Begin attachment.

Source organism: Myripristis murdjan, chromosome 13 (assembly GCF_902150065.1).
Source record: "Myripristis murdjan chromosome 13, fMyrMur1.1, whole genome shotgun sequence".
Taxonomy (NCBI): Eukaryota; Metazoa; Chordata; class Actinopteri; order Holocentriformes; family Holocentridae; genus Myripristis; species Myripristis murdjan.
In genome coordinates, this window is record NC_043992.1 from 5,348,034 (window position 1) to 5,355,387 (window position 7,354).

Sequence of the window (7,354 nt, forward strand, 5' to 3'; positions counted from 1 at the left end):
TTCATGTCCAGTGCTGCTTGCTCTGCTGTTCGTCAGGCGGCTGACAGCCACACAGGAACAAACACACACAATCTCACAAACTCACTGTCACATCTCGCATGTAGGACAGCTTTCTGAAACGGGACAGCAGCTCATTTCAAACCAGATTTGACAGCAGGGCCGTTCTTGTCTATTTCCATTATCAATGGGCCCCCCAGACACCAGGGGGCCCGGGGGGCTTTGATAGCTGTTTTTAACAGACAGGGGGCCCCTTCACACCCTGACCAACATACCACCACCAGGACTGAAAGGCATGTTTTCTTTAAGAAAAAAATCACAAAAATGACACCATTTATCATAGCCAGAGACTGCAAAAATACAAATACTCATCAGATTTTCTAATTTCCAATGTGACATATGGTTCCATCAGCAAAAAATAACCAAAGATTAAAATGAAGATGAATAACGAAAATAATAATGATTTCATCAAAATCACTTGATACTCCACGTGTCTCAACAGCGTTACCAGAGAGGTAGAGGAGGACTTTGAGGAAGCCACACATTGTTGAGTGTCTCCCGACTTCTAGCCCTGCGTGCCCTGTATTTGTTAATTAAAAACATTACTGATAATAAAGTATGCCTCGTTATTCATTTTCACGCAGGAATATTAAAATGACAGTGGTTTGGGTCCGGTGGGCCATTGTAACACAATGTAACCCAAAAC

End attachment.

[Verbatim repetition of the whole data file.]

Source organism: Myripristis murdjan, chromosome 13 (assembly GCF_902150065.1).
Source record: "Myripristis murdjan chromosome 13, fMyrMur1.1, whole genome shotgun sequence".
Taxonomy (NCBI): Eukaryota; Metazoa; Chordata; class Actinopteri; order Holocentriformes; family Holocentridae; genus Myripristis; species Myripristis murdjan.
In genome coordinates, this window is record NC_043992.1 from 5,348,034 (window position 1) to 5,355,387 (window position 7,354).

Sequence of the window (7,354 nt, forward strand, 5' to 3'; positions counted from 1 at the left end):
TTCATGTCCAGTGCTGCTTGCTCTGCTGTTCGTCAGGCGGCTGACAGCCACACAGGAACAAACACACACAATCTCACAAACTCACTGTCACATCTCGCATGTAGGACAGCTTTCTGAAACGGGACAGCAGCTCATTTCAAACCAGATTTGACAGCAGGGCCGTTCTTGTCTATTTCCATTATCAATGGGCCCCCCAGACACCAGGGGGCCCGGGGGGCTTTGATAGCTGTTTTTAACAGACAGGGGGCCCCTTCACACCCTGACCAACATACCACCACCAGGACTGAAAGGCATGTTTTCTTTAAGAAAAAAATCACAAAAATGACACCATTTATCATAGCCAGAGACTGCAAAAATACAAATACTCATCAGATTTTCTAATTTCCAATGTGACATATGGTTCCATCAGCAAAAAATAACCAAAGATTAAAATGAAGATGAATAACGAAAATAATAATGATTTCATCAAAATCACTTGATACTCCACGTGTCTCAACAGCGTTACCAGAGAGGTAGAGGAGGACTTTGAGGAAGCCACACATTGTTGAGTGTCTCCCGACTTCTAGCCCTGCGTGCCCTGTATTTGTTAATTAAAAACATTACTGATAATAAAGTATGCCTCGTTATTCATTTTCACGCAGGAATATTAAAATGACAGTGGTTTGGGTCCGGTGGGCCATTGTAACACAATGTAACCCAAAAC